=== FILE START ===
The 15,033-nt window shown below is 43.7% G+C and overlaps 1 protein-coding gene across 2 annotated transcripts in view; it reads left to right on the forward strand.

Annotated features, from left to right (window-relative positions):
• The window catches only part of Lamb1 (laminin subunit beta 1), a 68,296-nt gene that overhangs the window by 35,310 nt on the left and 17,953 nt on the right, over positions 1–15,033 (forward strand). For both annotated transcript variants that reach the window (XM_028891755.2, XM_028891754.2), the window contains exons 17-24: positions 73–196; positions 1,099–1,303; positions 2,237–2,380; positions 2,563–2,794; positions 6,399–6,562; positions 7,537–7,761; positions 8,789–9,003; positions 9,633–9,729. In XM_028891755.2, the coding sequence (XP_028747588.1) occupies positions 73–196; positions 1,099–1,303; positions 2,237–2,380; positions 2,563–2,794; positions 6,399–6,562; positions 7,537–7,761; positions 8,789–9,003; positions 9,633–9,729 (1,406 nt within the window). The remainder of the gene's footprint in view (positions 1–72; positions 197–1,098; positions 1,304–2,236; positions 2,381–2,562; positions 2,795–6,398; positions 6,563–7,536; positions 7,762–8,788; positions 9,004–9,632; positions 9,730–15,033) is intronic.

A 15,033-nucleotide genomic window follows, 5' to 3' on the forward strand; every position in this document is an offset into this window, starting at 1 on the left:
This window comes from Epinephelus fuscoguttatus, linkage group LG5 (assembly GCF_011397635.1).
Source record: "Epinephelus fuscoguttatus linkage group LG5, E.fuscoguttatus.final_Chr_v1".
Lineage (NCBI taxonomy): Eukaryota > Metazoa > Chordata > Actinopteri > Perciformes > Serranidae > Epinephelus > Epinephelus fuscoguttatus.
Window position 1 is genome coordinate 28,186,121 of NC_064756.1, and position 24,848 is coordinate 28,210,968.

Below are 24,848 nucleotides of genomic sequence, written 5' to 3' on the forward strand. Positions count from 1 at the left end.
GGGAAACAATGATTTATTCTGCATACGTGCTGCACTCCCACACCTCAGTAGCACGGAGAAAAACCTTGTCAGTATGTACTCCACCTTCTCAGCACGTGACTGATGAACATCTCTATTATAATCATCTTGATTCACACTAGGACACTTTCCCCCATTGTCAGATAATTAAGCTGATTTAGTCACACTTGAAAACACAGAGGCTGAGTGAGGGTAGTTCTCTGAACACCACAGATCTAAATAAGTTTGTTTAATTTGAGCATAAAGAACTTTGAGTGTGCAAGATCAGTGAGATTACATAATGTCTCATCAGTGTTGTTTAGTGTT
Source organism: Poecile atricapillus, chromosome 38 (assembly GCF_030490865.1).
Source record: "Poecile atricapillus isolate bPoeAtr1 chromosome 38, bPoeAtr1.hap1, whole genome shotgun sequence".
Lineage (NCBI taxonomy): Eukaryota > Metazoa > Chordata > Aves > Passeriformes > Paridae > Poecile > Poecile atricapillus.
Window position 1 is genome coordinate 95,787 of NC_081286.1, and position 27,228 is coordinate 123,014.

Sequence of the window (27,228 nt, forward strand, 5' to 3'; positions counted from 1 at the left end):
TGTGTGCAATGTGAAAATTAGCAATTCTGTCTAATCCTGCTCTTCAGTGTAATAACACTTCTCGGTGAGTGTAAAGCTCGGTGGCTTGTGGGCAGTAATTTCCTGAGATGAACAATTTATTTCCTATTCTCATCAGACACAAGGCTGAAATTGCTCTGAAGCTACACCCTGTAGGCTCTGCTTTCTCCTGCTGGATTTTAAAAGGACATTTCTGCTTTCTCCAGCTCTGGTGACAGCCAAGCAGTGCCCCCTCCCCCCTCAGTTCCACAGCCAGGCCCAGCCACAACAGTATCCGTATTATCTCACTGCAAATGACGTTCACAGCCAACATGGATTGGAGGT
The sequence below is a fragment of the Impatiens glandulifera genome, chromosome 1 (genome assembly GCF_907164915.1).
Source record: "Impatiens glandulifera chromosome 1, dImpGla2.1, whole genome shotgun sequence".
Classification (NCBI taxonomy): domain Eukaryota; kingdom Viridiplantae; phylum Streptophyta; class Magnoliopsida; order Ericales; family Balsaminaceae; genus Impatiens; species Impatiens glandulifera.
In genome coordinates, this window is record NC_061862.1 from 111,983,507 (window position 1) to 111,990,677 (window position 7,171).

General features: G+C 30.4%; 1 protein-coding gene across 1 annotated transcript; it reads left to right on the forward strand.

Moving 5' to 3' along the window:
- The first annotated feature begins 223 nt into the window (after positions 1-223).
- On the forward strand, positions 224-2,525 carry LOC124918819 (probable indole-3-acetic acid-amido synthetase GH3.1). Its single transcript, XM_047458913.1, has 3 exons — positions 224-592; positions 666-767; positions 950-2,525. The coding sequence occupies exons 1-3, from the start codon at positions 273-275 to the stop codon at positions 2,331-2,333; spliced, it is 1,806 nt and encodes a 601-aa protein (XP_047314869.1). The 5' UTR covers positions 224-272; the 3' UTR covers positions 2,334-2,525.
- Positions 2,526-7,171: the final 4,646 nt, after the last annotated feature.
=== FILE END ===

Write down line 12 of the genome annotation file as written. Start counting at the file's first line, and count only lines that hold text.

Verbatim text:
Source record: "Poecile atricapillus isolate bPoeAtr1 chromosome 38, bPoeAtr1.hap1, whole genome shotgun sequence".